Wednesday, January 22, 2014

De Blasio Disaster, Streets not plowed, "worst snow removal in 30 years" blames it on GPS? Punishes 1%?

Since when do you need a GPS to remove snow???
New York City Sanitation Commissioner John Doherty said a map that showed streets going unplowed on the Upper East Side was due to a faulty GPS system on a salt spreader, and traffic problems.
The city’s own map showed no record of plowing on many streets on the Upper East Side – particularly east-west streets from 59th Street to 67th Street east of Lexington Avenue.
The map also showed many primary snow removal routes — including 79th Street between Second and Lexington avenues, 87th Street between Park and Fifth avenues, and several blocks of Madison Avenue between 86th and 93rd streets — had not been plowed in three to six hours.
Earlier, the map appeared to show that streets between 59th and 79th streets and between Second and Fifth avenues had gone unplowed.
“One of the problems was that the salt spreader in that area, the GPS system was not working,” Doherty said at a news conference with Mayor Bill de Blasio Tuesday evening.
Because of that, the snow tracker did not show that the streets had been plowed, he said.
He added that traffic congestion also made plowing streets in the area difficult.
“Traffic also created a big problem for us in that area. I think any of the reporters, or anybody who was in that area this afternoon were reporting, nothing is moving in the area,” Doherty said.
Doherty conceded the traffic problems may have been inevitable due to slippery conditions, but whatever the case, traffic jams affect snow plows too.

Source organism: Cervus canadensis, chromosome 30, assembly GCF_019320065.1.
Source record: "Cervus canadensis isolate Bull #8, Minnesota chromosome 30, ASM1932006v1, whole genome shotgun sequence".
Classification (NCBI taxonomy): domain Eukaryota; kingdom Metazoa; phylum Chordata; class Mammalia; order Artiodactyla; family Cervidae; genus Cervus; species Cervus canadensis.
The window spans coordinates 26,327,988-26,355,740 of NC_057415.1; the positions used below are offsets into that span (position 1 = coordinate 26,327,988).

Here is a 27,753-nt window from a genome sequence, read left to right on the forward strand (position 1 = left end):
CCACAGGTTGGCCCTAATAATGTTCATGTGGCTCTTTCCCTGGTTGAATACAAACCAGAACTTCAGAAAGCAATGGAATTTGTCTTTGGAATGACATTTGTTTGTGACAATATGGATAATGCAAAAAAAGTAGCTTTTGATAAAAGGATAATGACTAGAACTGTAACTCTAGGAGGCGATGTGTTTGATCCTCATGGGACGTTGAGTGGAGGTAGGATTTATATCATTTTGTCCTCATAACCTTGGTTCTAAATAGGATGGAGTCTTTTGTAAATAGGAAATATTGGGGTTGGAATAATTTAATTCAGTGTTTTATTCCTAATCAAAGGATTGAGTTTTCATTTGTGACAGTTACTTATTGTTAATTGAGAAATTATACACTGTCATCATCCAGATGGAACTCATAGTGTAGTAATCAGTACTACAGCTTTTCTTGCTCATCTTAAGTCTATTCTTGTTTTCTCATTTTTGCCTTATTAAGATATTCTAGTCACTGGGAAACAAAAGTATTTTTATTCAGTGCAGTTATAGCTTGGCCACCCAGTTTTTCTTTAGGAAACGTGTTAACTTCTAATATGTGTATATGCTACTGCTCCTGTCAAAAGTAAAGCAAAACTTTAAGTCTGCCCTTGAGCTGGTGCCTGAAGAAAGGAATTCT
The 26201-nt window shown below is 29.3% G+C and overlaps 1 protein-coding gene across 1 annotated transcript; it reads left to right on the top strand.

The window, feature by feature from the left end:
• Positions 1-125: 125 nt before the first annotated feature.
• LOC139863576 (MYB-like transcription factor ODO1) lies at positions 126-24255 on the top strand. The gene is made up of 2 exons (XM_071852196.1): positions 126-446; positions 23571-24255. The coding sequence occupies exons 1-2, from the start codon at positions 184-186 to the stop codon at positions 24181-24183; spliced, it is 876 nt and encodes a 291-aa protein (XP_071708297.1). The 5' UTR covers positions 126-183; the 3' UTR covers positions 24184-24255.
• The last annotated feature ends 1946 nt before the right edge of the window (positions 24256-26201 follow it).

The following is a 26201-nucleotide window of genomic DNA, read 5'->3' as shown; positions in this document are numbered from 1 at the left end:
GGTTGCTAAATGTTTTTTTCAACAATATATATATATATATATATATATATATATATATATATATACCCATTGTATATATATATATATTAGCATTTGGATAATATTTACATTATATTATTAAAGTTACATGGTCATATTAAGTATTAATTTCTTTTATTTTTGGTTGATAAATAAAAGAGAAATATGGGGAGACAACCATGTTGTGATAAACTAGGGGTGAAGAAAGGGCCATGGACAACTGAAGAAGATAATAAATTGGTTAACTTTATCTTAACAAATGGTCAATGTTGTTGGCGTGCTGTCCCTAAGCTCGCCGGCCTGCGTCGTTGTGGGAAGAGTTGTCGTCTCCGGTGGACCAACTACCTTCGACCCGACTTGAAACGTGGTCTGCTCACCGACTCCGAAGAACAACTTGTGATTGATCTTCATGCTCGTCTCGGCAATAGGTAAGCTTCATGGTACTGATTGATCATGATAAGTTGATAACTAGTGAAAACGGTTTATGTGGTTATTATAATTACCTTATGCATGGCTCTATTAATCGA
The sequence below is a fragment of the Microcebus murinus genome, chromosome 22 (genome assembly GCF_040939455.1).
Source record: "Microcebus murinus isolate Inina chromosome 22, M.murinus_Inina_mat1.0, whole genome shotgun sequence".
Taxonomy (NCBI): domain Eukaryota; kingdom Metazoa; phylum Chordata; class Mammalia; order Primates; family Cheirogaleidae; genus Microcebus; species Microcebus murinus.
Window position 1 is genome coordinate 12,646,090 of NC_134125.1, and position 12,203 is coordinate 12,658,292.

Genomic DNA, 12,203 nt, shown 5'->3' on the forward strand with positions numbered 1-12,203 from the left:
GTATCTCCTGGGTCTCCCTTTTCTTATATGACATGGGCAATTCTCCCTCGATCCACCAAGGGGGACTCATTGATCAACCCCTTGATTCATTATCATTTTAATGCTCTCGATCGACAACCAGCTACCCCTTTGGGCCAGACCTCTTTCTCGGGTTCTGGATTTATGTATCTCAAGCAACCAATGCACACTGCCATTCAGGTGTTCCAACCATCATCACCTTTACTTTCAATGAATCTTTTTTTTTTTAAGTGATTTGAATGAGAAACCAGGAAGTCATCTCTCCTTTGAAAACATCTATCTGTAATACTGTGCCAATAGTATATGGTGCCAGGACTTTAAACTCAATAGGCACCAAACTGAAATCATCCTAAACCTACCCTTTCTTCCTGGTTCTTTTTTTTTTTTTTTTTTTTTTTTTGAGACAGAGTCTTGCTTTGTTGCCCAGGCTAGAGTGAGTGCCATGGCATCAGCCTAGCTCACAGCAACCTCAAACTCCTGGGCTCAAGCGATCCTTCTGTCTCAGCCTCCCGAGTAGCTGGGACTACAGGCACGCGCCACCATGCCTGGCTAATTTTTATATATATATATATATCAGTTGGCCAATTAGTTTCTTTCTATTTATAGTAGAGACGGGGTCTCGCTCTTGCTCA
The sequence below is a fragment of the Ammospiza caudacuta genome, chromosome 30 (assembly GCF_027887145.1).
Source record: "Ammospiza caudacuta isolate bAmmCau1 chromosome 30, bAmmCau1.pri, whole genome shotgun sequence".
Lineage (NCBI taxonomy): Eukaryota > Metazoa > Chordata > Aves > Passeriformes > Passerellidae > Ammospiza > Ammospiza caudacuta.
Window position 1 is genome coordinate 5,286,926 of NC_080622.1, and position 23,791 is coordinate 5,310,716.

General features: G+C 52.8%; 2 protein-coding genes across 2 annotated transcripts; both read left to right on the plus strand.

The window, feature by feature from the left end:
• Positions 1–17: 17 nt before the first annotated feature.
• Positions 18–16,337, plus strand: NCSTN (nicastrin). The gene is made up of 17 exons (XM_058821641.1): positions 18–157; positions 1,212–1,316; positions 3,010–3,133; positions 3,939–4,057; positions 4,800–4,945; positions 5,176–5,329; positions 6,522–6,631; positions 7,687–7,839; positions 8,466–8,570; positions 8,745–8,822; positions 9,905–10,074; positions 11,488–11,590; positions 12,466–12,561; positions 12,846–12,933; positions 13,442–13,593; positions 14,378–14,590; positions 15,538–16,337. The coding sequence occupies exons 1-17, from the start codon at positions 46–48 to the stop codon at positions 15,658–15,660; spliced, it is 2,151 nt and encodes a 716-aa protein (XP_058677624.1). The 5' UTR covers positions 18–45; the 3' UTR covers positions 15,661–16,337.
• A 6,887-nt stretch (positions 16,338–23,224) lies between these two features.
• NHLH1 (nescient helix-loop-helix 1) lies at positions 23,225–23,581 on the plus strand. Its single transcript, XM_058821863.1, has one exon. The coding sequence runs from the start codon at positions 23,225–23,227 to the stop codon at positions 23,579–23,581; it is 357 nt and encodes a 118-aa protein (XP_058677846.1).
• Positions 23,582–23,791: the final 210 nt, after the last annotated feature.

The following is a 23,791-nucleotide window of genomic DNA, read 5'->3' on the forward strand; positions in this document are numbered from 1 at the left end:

“The longer it takes those cars to move, the longer it takes for us to get in there and salt those streets, and that’s what part of the problem was,” he said.
He said many of the streets on the Upper East Side did eventually get plowed.
“We had the salt spreaders, and everything, out there doing everything as quickly as we could,” he said.
De Blasio emphasized at the news conference that plows were out everywhere.
“I want to emphasize that the combination of the intensifying snow and the fact that it is hitting, of course, as most people’s vehicles have been on the streets, is a tough combination,” de Blasio said. “Sanitation is responding with everything they’ve got.”
But one resident told the lack of plowing was not just a mistake on the map. Jennifer Ratner, who lives near 86th Street and York Avenue, said she had not seen a snow plow on her block all day.
“It looked like when I went to the window was finally coming on my block, and when I went to the window, it was my doorman or somebody from the block with some kind of a portable plow,” she said.
Ratner said the sound of plows can usually be heard every couple of hours during a snowstorm.
“I happen to have been home for a couple hours, and I didn’t hear it at all,” she said.
Complaints about unplowed streets mounted in many areas of the city Tuesday night, CBS 2’s Jessica Schneider reported.
“Mayor If you’re listening, please plow these streets,” said Sonny Budharaja of Harlem.

Budharaja said he drove for three hours around Manhattan Tuesday, stuck in gridlock and navigating through snow filled streets.

CBS 2 found an inch or more of untouched snow on avenues, and snowpack coating several side streets.

“None of the streets have been plowed, like, no matter which way you go, it’s like this everywhere,” he said. “I guess the mayor is focusing more on other boroughs like last time.”
He said he had never seen worse conditions.
“I’ve never seen anything like this. This is the first time,” he said. “I’ve been living in New York City for 30 years. This is horrendous.”
And a New York Post report Tuesday evening quoted some residents of the affluent Upper East Side, who accused de Blasio of ignoring them in an effort to “get us back.”
Another resident speaking to the newspaper accused de Blasio of “trying to hurt the more wealthy people by ignoring us,” while another called the mayor “crazy” and said “we need Mayor Bloomberg back.
Ratner did not share the position that the lack of plowing had anything to do with the mayor.
“I wouldn’t guess that de Blasio would be doing something personal,” she said, noting that she had made a point of going to meet the mayor at a pre-inaugural party at the Gracie Mansion. “I think he would be above anything like that.”

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